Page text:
Under the auspices of combating terror, the Bush administration took many steps following 9/11 that according to some have curtailed civil rights. Chief among these was the passage of the USA Patriot Act of 2001, which was signed by Bush on October 26, 2001. The original legislation contained 10 titles authorizing the government to conduct a wide range of activities aimed at preventing future terror attacks.
Title I contained provisions expanding funding for counterterrorism operations, allowing for military assistance in situations involving weapons of mass destruction, and expanding the president's authority to seize the assets of any "foreign person, foreign organization, or foreign country" found to have participated in an attack on the US. Title II increased the authority of intelligence agencies to conduct surveillance against suspected terrorists. Title III dealt with bank rules, counterfeiting and smuggling, with the intention of preventing money laundering and the financing of terror organizations. Title IV enhanced security on the US-Canadian border, prevented people who had been involved with organizations endorsing acts of terrorism from entering the US and requiring the detention of any foreign citizen in the US who is engaged in activities threatening national security. Title V authorized the use of National Security Letters requiring communications companies to comply with requests for subscriber information and billing records. Title VI provided aid to the families of police and firefighters killed during the 9/11 attacks. Title VII addressed information sharing intended to counter terror activities taking place across more than one jurisdiction. Title VIII addressed attacks on public transit systems, expanded the reach of prohibitions on biological weapons and criminalized the harboring or concealment of a person suspected of committing an act of terrorism. Title IX gave the head of the CIA increased responsibility and authority over foreign intelligence information. Title X contained miscellaneous provisions dealing with charity fraud, providing assistance to first responders and authorizing funds to the Drug Enforcement Agency to conduct police training in south and central Asia. Many of these provisions were originally set to expire at the end of 2005. However, at the urging of the Bush administration, Congress passed legislation extending most of these expiring provisions, which was signed by Bush in early 2006, with some being extended yet again in 2011.
The Patriot Act has been the cause of significant controversy since its passage. Among its earliest and most vocal critics has been the American Civil Liberties Union (ACLU), which has brought several lawsuits challenging the constitutionality of the legislation. In 2004, a judge for the US District Court for the Southern District of New York ruled that the section of the Patriot Act allowing authorities to demand financial records from companies in terrorism investigations was unconstitutional. The court concluded that the section bars any effective judicial challenge because the government does not need to show a compelling need for the information, and the act does not provide process for challenges to police action.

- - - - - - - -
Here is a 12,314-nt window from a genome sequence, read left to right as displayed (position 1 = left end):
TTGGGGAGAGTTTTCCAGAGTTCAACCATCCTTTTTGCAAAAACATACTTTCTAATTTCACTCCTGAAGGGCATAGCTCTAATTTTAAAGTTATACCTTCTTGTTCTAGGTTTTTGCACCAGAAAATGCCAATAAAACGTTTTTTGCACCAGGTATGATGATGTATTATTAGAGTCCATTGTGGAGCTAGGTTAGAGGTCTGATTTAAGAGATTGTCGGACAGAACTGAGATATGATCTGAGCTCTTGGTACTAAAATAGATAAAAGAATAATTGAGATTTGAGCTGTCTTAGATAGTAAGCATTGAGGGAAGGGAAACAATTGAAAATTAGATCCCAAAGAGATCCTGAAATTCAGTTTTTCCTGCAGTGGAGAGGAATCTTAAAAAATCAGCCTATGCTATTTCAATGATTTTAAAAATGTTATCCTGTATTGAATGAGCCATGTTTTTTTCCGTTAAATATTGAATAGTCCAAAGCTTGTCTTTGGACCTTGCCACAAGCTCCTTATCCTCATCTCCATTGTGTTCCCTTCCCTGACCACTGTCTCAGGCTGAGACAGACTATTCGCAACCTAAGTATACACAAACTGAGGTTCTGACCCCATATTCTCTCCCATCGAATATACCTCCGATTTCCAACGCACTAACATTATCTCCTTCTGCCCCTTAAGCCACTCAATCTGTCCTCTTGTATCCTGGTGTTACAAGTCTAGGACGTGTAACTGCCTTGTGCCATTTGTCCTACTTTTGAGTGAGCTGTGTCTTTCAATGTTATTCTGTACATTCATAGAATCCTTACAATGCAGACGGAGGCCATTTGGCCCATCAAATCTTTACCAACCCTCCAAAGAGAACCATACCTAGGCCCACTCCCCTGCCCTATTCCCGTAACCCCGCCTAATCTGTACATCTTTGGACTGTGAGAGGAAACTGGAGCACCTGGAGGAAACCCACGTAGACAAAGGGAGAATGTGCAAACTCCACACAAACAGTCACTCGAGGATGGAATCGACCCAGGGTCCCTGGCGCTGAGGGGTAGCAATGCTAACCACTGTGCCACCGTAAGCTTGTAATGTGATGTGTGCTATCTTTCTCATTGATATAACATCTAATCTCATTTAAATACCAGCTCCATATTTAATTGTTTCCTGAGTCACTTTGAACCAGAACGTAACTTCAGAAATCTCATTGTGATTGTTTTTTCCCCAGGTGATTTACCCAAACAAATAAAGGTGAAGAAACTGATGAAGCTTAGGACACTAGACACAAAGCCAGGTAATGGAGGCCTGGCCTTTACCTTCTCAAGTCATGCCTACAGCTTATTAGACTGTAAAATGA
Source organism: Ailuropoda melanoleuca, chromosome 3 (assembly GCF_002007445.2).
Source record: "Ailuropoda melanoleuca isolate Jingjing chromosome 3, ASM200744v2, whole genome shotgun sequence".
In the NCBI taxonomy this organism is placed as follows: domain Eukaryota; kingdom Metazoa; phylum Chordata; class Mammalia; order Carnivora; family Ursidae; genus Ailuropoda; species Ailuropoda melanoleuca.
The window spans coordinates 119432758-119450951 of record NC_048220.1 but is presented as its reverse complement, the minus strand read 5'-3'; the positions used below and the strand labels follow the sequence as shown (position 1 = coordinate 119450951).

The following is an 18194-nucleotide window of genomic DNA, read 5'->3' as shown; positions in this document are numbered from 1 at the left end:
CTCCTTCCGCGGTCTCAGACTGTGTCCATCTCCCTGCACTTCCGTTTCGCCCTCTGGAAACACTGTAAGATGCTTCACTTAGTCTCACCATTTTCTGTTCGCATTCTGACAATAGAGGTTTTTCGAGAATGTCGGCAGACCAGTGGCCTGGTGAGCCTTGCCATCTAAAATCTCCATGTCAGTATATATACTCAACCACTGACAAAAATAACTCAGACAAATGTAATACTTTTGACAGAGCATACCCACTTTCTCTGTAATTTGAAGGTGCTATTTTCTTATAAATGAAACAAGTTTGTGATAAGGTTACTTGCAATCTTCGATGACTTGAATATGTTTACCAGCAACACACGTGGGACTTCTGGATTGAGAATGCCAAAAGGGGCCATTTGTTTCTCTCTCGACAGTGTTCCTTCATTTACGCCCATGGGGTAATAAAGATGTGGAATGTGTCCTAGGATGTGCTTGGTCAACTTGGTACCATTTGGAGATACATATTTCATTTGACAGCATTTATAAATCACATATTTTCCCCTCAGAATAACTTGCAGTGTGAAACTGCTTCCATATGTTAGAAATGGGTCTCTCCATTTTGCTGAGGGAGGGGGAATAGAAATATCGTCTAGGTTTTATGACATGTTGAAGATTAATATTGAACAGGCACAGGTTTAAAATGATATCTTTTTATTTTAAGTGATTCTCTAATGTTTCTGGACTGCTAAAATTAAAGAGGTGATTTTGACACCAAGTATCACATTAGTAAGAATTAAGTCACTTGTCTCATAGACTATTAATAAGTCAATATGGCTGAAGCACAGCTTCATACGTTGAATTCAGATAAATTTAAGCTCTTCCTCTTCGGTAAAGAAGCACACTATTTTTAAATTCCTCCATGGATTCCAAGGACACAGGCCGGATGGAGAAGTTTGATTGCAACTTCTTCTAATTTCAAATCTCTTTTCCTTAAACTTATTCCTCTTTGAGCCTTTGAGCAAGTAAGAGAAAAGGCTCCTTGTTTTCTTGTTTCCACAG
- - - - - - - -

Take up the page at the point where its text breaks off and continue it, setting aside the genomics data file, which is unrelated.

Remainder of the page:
One of the most significant cases brought by civil rights groups, however, was Holder v. Humanitarian Law Project. In 2005, a judge for the US District Court for the Central District of California ruled that the provision of the act forbidding assistance to known terrorist organizations was overly vague, in violation of a 2004 ruling on the same provision. The lawsuit was filed by the Center for Constitutional Rights, which expressed concern about the possibility of the act being used to punish humanitarian aid workers in Sri Lanka or Turkey. This case was eventually heard by the US Supreme Court in June 2010. The court ruled 6-3 to uphold the constitutionality of the material support ban. The court held that it did not violate plaintiffs' First Amendment rights to free speech and association, nor was it unconstitutionally vague in violation of the Fifth Amendment. In support of the Fifth Amendment argument, the plaintiffs had alleged that the statute's prohibition of particular types of material support, such as training and expert advice, was unconstitutionally vague. In rejecting this, the court found that the terms of the list were not like terms that had been struck down previously by the court for having subjective and ambiguous meanings. In rejecting the plaintiffs' First Amendment claims, the court found that the statute did not criminalize the mere association with groups designated as terrorist organizations, and that even though in some instances the law interfered with free speech, this was "carefully drawn" to cover "an urgent objective of the highest order," the combating of terrorism.